Saturday, April 9, 2016
RIP Marie Hatch
This piece is dedicated to the memory of Marie Hatch and the elderly who after decades of living here, are in danger of being put out on the street. These people are not statistics, but your human family. Remember how fragile we all were when we first came into this world and how that never truly goes away. We are all flowers.
A subject that’s been weighing on me heavily for a long while now is displacement. It encompasses the rampant homelessness, refugees that are struggling to survive worldwide, and the treacherous path that this city is following in regards to gentrification. It reached a fever pitch for me last month in the passing of Marie Hatch, a 97 year old woman who was in danger of eviction after 66 years of living in a quaint Burlingame home. There are a slew of untold stories of the elderly being evicted, most of which seems to fade into the ether. And just this week, Luis Gongora, recently evicted from his Mission apartment, was shot by the police. Of course, like most of these cases, there are conflicting accounts as to what happened, but it only took less than 30 seconds for this man’s life to be ended.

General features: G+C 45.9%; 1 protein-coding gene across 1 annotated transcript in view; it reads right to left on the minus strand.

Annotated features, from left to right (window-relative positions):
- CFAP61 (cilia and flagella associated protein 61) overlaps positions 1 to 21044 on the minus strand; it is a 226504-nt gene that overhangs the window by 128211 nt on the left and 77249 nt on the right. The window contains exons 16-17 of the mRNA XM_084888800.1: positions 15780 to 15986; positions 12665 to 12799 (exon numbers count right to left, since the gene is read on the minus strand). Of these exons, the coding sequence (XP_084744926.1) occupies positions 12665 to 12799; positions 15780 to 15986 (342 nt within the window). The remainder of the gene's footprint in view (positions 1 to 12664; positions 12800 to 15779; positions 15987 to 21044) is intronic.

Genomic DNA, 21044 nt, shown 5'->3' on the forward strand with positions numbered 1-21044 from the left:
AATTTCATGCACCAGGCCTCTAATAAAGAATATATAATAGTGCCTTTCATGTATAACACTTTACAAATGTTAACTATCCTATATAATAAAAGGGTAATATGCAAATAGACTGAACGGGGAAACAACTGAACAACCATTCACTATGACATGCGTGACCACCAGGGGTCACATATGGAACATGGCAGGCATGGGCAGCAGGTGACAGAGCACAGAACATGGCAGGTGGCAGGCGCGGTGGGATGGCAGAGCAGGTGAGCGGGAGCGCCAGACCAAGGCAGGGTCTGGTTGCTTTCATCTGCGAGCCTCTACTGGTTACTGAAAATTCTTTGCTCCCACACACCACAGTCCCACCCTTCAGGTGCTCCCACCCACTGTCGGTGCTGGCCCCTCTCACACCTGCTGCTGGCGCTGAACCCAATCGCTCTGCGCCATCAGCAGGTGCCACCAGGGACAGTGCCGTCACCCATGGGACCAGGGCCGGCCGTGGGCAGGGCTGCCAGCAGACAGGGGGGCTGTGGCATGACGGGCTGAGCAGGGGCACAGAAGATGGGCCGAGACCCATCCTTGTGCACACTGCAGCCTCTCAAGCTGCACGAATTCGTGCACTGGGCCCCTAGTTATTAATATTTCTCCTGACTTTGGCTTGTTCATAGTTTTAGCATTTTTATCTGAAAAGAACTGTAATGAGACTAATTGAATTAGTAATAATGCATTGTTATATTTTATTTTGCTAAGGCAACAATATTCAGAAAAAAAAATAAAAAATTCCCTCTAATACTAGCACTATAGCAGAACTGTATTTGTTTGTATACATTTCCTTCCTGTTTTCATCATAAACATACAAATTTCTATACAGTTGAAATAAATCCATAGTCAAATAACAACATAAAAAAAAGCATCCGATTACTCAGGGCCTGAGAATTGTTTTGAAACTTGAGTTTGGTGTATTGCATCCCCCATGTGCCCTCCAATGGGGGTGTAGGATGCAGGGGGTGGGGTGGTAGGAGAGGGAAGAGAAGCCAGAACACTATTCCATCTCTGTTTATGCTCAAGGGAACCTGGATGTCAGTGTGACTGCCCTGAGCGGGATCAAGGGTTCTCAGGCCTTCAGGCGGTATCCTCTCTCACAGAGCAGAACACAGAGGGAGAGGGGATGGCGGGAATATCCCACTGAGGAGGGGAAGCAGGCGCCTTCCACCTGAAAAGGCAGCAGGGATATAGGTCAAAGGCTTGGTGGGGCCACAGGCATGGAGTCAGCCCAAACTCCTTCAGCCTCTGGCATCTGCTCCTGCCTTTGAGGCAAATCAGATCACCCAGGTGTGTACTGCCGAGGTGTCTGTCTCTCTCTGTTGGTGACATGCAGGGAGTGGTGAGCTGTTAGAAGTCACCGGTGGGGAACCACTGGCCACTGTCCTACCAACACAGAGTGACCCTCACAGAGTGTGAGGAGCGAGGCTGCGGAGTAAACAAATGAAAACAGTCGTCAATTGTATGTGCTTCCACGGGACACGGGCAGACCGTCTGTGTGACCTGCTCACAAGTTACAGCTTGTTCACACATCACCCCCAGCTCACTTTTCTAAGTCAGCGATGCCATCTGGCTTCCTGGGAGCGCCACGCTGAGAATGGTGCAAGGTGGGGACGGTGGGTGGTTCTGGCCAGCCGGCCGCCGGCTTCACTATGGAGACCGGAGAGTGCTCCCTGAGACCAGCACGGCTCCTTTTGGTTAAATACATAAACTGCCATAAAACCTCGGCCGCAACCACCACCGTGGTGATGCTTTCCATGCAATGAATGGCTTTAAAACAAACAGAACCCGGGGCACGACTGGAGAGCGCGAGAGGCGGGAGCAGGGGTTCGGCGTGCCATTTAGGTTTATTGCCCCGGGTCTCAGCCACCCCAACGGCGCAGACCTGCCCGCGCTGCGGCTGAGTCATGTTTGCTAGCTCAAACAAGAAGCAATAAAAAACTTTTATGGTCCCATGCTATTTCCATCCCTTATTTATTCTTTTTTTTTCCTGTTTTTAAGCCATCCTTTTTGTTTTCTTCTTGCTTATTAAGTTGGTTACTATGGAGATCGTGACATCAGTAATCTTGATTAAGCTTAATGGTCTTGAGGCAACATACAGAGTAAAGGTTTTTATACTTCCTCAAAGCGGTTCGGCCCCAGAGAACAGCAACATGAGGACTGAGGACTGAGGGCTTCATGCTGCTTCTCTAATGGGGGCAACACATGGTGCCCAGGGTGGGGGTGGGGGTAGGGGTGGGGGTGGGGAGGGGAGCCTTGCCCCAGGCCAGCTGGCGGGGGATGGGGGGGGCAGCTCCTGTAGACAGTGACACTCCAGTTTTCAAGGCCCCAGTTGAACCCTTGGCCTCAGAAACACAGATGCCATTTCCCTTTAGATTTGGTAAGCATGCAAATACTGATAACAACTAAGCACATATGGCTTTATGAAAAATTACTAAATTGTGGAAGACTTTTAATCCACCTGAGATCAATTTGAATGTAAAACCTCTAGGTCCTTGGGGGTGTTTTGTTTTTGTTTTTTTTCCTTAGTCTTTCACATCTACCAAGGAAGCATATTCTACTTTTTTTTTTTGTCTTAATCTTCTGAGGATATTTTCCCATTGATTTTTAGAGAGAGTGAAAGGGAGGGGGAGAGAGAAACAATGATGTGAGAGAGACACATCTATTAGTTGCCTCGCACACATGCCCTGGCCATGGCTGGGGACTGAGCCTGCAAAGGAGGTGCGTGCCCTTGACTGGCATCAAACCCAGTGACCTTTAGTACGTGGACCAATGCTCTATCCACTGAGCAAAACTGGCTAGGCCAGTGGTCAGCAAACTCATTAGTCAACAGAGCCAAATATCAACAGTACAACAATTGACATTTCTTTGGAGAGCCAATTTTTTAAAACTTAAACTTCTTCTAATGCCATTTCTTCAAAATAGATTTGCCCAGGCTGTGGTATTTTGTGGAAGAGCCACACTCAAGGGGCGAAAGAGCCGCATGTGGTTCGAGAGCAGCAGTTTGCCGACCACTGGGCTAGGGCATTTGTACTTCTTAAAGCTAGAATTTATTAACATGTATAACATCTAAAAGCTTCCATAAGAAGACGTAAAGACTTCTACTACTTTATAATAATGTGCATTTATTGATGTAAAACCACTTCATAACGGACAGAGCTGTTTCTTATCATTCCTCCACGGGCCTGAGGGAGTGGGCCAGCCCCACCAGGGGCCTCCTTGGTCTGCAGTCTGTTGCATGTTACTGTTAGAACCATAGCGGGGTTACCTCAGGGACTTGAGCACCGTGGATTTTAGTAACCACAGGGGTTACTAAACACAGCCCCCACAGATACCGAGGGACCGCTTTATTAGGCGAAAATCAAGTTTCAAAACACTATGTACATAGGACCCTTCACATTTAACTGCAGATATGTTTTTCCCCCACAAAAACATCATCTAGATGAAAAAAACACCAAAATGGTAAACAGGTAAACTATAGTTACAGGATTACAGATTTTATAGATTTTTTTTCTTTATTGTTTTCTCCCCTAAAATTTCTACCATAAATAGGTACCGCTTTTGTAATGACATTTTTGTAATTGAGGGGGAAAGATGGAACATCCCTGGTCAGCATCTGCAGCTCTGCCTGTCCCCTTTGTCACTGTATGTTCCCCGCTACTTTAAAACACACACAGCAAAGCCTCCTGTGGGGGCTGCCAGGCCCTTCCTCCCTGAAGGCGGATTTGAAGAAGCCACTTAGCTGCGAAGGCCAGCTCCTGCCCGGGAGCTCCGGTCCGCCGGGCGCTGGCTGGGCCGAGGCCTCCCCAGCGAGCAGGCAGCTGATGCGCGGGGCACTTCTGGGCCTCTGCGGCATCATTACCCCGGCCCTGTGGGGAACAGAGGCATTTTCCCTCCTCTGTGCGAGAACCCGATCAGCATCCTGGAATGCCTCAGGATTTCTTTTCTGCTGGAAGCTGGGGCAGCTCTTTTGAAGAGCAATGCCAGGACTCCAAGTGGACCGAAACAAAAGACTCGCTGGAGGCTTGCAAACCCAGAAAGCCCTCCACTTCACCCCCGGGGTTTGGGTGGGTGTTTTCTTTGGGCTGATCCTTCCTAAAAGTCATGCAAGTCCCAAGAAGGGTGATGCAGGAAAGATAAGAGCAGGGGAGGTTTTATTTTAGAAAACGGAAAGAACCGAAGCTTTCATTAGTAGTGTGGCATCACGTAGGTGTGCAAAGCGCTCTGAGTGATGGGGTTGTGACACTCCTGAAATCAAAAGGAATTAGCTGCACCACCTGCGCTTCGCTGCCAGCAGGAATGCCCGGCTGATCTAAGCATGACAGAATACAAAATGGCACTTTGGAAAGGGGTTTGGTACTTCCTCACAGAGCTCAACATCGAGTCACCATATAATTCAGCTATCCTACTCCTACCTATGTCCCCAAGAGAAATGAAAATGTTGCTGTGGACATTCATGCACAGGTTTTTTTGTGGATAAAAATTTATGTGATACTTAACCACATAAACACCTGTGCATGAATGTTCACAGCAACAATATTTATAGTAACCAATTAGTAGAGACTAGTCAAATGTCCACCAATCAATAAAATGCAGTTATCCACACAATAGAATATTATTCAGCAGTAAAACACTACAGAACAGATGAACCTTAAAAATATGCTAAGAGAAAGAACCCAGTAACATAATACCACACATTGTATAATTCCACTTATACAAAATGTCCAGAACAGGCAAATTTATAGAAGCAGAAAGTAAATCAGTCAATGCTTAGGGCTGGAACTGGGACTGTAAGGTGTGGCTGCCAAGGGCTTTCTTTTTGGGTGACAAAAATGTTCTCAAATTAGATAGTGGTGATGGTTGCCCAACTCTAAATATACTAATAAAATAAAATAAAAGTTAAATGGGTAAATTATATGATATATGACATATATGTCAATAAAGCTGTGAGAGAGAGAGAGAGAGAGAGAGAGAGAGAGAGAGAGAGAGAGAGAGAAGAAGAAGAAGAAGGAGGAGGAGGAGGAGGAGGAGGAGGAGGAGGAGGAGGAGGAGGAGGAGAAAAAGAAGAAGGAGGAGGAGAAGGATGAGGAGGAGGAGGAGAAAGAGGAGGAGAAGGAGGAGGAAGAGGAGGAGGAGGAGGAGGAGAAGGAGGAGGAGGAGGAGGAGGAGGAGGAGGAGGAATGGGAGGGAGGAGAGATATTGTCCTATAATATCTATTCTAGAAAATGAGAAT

The saddest thing I can think of is someone dying of a broken heart, not metaphorically, but feeling such emotional anguish that they physically lose everything. What I’m most concerned about is the erosion of our collective empathy over time. How can we better bridge those gaps so the less fortunate don’t fall through them? What actions and words will we choose to mend that pain, inside and out?
There are not only people dying of broken hearts, but of broken minds as well. There has always been a fair amount of mental illness on our streets, but I think it’s even more pronounced with the unchecked greed that is actively terraforming the cultural landscape. I understand the natural fear of physical harm by a person whose mind is not stable. But I also think it’s our responsibility to get educated on what we can do and how we understand these conditions.